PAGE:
One Millennial View: Fellow Millennials: If you truly think that collaboration will negatively impact your individual goals, then you may seriously be in a rare, toxic atmosphere. You’re better off risking being a company player than a non-participant that has seen too many movies where a main character gets burned. 

– Garrett

Edited and published by Garrett Rubis

 

Ban All “Just A” Jobs!

Key Point: Every role and job in every organization is vital. There is no room for what I call “just a” type jobs. Of course, some jobs pay better than others for a variety of reasons. However, from a company’s “brand” perspective, every job counts big time.

Many of my readers know I work in the financial services sector. In our retail business, we have a frontline customer-facing position called a CSR (Customer Service Rep). When we first held Culture Days (our on-boarding event for new hires), as people introduced themselves, some might say, “I’m JUST a CSR.” As the exec sponsor and facilitator, I would politely intervene; asking the CSR to take out “just a.” Why? This position creates the brand impression for our company due to the number of customers they touch each day and every minute. It is an essential and vital role! You and I see this at other workplaces daily. For example: The coffee barista, bus driver, receptionist, call center person, flight attendant, waiter, etc. Regardless of what companies advertise as their brand, the real brand “smell test” starts when we interact with the frontline customer-facing folks. How could we afford to have anyone of these people see himself or herself in “just a” job?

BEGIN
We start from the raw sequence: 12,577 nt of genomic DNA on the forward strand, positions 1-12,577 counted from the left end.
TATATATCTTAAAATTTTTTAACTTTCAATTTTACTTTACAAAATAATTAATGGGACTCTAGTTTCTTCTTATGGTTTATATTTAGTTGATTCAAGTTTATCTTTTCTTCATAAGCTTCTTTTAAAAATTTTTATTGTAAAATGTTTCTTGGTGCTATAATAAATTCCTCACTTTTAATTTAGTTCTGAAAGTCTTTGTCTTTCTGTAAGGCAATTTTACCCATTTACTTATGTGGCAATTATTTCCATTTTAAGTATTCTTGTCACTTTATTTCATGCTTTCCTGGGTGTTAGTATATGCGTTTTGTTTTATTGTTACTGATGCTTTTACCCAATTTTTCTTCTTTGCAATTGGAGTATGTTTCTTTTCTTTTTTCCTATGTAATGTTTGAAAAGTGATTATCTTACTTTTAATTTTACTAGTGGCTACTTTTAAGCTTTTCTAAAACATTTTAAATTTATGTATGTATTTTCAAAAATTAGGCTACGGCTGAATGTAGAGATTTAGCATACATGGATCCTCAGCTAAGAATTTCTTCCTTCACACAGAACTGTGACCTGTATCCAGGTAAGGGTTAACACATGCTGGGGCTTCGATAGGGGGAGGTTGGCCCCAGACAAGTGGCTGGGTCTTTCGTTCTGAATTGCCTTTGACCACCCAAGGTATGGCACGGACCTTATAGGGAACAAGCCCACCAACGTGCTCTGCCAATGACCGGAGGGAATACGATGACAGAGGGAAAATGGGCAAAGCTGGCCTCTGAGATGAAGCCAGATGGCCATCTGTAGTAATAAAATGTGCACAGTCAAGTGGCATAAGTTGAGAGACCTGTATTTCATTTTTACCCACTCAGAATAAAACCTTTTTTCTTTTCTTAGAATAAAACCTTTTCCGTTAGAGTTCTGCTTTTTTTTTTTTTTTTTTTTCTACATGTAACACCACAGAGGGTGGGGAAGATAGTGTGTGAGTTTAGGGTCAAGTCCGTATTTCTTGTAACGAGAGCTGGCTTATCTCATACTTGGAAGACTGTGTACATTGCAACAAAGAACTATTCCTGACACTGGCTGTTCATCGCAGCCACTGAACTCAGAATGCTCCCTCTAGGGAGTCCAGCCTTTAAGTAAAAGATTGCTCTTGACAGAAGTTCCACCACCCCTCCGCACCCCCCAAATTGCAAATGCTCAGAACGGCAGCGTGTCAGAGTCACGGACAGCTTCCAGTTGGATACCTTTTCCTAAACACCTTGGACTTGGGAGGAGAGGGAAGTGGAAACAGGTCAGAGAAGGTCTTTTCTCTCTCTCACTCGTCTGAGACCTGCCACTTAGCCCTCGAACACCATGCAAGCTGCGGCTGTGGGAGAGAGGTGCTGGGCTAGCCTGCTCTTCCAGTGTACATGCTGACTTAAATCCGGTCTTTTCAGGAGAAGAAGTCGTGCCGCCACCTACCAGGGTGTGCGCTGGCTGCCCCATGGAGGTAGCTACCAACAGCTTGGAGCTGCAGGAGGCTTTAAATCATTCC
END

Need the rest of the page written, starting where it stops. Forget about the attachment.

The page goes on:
I remember when I first became the Chief People Officer of the company in 2012, and attended one our prescheduled on-boarding sessions. I sat down at a random table for lunch, and asked people why they joined the company. The very first response came from a CSR and it was, “my mom wanted me out of the house.” “Holy cow” is the politest response that immediately came to mind. I had to squeeze hard to keep my inner voice under control. If this is how we recruit for our customer facing positions, we had huge work to do. And we did. As a result, we are at a much better and different spot today. Every role is vital, and direct customer-facing ones, even more so.

Character Moves:

  1. As a leader, it is your job to make sure every role is a vital one based on the impact to customers and other teammates. Ban “just a” jobs. Help every person in every role connect to the organization’s purpose.
  2. As a team member, you also have a responsibility to connect to your company’s purpose and to act as if you matter… Because you do. Think big. Be big. Do not “mail it in,” as the saying goes. 
  3. Have the highest standards of recruiting for every position including “dishwasher.” Do not let anyone in just to fill for “just a” job. Unless, of course, you do not care about your brand.

No “just a’s” in The Triangle,

Lorne